Last week, equities tumbled as Treasury yields surged, but rising bond yields don’t always lead to long periods of under-performance for stocks.

What’s pivotal in this equation is for investors to assess why bond yields are rising in the first place, and whether the scenario boils down to one of two examples.

“The answer to that question depends on the reason why interest rates are rising. If it’s because real economic growth is picking up, that should be good for stocks through the earnings channel,” writes Talley Leger, Invesco senior investment strategist. “If it’s because inflation is getting out of control, that should be bad for stocks through the valuation channel. While I wouldn’t rule out an inflation ‘scare’ altogether, I believe such concerns may ultimately prove overblown. In my view, the selloff in stocks is simply a pause that refreshes, not a sinister change of trend.”

The Inflation Question

Yields on Treasury inflation-protected securities (TIPs) recently turned positive, confirming that inflation is something advisors and investors need to prepare for.

Some market participants are concerned that the Fed may have to change its interest rate policy sooner than expected. These doubts certainly contributed to last week’s equity pullback. Inflation fears are further reflected by a sharp rise in benchmark Treasury yields, which may be partially attributed to expectations for greater inflation.

Something else to consider: the impact of last year’s Federal Reserve interest rates may still not be fully reflected in the marketplace.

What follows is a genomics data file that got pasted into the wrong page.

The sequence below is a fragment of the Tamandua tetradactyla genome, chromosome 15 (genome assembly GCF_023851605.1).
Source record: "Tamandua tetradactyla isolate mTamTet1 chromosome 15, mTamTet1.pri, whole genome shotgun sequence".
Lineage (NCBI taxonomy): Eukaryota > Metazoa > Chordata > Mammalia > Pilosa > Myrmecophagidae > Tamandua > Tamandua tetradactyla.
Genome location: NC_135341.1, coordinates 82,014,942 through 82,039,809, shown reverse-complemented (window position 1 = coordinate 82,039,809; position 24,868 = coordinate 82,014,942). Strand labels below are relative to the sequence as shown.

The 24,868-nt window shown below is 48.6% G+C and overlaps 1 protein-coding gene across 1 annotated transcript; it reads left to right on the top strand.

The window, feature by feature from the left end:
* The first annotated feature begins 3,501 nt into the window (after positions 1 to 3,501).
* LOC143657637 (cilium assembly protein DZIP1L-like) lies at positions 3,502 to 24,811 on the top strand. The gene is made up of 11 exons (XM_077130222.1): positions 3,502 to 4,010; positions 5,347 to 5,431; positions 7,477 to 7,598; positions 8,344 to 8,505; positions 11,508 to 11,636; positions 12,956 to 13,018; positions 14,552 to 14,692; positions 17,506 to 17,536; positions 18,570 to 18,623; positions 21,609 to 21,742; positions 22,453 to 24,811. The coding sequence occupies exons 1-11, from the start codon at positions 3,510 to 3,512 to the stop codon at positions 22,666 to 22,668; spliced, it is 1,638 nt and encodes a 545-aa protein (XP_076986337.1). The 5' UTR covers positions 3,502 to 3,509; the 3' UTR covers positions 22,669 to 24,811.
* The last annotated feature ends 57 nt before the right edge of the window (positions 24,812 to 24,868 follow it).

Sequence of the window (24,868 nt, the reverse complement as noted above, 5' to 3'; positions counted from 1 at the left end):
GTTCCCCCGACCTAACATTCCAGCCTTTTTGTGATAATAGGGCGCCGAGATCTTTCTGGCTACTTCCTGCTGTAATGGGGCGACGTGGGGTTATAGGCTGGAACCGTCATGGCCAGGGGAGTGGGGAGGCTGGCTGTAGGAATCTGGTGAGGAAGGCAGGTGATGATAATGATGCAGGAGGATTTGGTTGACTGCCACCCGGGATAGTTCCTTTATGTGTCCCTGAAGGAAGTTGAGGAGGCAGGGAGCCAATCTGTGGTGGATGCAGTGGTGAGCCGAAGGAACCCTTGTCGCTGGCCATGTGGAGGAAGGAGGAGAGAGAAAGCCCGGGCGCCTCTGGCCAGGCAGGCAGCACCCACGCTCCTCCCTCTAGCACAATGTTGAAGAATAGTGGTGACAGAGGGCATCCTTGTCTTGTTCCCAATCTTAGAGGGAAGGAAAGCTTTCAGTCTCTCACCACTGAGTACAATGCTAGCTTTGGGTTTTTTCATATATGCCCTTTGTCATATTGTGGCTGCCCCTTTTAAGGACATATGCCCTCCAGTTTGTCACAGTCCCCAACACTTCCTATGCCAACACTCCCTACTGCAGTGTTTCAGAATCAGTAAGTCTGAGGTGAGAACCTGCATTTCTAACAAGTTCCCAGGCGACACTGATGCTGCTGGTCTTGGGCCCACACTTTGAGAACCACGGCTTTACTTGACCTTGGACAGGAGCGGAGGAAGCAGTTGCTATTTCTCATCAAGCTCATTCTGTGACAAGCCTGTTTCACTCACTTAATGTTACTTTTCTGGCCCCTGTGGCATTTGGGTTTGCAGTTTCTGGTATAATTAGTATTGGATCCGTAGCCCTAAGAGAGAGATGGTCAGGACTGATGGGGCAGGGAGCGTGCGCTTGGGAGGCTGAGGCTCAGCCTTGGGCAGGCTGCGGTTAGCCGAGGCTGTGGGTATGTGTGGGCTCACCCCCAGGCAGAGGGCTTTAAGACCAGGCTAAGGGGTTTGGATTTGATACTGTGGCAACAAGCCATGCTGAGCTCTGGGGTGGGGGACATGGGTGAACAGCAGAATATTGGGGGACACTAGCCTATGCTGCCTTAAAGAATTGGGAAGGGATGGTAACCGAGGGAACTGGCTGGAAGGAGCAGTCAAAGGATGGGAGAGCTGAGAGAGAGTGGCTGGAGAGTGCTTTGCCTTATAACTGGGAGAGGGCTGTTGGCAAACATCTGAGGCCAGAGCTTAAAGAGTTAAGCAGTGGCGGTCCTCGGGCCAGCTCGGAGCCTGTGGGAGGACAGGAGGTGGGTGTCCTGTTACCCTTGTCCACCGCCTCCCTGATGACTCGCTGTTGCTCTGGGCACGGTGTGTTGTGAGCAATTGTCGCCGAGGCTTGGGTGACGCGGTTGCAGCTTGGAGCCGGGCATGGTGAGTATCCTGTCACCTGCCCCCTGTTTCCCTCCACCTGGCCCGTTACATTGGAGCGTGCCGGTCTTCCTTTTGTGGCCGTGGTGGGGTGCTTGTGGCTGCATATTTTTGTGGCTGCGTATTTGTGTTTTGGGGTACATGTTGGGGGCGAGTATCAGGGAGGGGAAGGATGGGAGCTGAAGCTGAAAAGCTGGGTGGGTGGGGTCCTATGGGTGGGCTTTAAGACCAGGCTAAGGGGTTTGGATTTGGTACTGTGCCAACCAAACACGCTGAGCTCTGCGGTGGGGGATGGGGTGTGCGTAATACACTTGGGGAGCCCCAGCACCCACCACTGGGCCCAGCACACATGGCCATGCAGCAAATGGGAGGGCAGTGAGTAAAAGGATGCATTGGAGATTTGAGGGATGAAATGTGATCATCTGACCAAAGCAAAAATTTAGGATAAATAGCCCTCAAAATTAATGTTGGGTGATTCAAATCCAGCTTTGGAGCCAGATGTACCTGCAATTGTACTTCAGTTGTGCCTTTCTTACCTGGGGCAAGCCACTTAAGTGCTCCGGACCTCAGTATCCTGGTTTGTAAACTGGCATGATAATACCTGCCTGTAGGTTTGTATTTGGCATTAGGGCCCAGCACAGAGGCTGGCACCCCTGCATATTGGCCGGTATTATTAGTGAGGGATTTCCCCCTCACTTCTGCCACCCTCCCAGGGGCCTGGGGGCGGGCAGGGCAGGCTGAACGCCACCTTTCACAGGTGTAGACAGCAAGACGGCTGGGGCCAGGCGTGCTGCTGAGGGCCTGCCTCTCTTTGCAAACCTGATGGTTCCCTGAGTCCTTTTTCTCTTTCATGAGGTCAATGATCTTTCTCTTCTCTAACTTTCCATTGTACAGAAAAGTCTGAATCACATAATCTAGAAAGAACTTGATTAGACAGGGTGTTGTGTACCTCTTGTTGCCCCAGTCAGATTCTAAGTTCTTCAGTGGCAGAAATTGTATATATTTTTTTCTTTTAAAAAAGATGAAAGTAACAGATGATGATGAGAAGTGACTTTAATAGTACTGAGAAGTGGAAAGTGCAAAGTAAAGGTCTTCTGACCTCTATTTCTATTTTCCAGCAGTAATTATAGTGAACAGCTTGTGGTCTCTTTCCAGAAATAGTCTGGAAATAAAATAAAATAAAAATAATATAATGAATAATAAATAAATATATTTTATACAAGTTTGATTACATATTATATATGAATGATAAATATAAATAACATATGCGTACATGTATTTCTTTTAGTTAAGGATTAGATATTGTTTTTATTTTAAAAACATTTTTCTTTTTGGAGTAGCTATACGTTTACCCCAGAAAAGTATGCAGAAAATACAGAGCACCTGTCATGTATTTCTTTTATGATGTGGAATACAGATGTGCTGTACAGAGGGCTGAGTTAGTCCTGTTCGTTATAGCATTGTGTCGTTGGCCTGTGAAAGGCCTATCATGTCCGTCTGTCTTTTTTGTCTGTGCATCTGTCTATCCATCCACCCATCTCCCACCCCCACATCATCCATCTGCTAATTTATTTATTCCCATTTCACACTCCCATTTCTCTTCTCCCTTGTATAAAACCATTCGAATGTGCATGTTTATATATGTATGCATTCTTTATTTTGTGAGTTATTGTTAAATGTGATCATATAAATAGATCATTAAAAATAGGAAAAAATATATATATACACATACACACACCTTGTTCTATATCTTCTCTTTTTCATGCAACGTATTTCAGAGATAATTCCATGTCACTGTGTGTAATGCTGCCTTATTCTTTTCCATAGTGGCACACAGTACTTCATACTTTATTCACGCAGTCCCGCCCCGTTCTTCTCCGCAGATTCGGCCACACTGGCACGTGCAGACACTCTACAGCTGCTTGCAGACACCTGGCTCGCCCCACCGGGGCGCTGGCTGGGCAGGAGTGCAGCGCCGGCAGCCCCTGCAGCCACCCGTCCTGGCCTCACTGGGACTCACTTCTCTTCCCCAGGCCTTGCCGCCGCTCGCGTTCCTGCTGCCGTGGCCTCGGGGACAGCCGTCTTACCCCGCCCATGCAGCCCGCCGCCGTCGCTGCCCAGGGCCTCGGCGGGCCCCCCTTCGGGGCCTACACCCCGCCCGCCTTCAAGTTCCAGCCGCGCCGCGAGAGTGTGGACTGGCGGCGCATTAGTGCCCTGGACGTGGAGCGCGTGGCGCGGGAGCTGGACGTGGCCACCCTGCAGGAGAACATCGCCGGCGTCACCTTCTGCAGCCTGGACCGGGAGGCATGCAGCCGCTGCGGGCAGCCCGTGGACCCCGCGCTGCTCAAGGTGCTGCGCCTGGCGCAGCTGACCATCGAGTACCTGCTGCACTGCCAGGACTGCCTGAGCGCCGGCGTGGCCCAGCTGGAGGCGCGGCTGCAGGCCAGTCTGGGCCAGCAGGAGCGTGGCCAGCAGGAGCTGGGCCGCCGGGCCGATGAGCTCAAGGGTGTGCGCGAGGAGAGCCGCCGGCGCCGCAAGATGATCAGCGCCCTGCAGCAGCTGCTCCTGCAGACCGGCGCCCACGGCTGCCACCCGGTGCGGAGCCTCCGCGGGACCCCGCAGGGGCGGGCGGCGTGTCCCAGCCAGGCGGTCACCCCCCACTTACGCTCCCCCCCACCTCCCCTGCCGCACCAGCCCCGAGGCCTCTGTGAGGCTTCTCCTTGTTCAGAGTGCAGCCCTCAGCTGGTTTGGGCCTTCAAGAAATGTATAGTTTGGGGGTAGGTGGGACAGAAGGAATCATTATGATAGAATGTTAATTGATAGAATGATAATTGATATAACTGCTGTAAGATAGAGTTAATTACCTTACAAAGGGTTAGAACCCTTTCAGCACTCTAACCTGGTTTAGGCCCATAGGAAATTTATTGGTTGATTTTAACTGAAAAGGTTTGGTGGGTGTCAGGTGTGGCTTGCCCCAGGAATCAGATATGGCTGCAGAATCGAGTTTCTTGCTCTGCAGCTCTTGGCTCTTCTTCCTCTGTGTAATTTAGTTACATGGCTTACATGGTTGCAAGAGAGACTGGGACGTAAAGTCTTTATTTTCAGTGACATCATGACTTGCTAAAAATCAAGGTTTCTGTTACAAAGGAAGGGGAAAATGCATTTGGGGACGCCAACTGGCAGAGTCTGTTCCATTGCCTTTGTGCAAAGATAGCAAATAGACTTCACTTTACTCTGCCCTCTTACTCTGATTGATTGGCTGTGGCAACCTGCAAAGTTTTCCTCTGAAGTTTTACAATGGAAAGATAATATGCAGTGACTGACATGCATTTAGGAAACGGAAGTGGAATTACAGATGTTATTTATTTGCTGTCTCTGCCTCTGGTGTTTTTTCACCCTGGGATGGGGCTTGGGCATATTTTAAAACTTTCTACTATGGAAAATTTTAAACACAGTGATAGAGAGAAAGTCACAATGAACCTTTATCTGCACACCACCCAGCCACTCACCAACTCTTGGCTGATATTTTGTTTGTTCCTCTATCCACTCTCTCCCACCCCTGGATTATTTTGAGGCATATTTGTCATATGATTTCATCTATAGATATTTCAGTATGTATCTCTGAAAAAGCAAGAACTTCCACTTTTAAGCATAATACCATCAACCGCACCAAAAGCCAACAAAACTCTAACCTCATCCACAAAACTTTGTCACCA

“In my opinion, the lagged impact of past interest rate cuts has yet to fully work its way through the system, with positive knock-on effects for stocks,” says Leger. “In fact, history argues that higher bond yields aren’t something we should seriously worry about until early 2023.”

While near-term inflationary risks linger, longer-term deflationary pressures aren’t abating.

“The bottom line is that I believe low interest rates for longer are the starting point for the ‘recovery’ trade that I expect to continue for some time,” notes Leger. “Historical recovery trends have typically included a modestly positively-sloped yield curve, flat to slightly weaker US dollar, stronger commodity prices, corporate bond outperformance relative to government bonds, and stock market outperformance relative to government bonds.”

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The opinions and forecasts expressed herein are solely those of Tom Lydon, and may not actually come to pass. Information on this site should not be used or construed as an offer to sell, a solicitation of an offer to buy, or a recommendation for any product.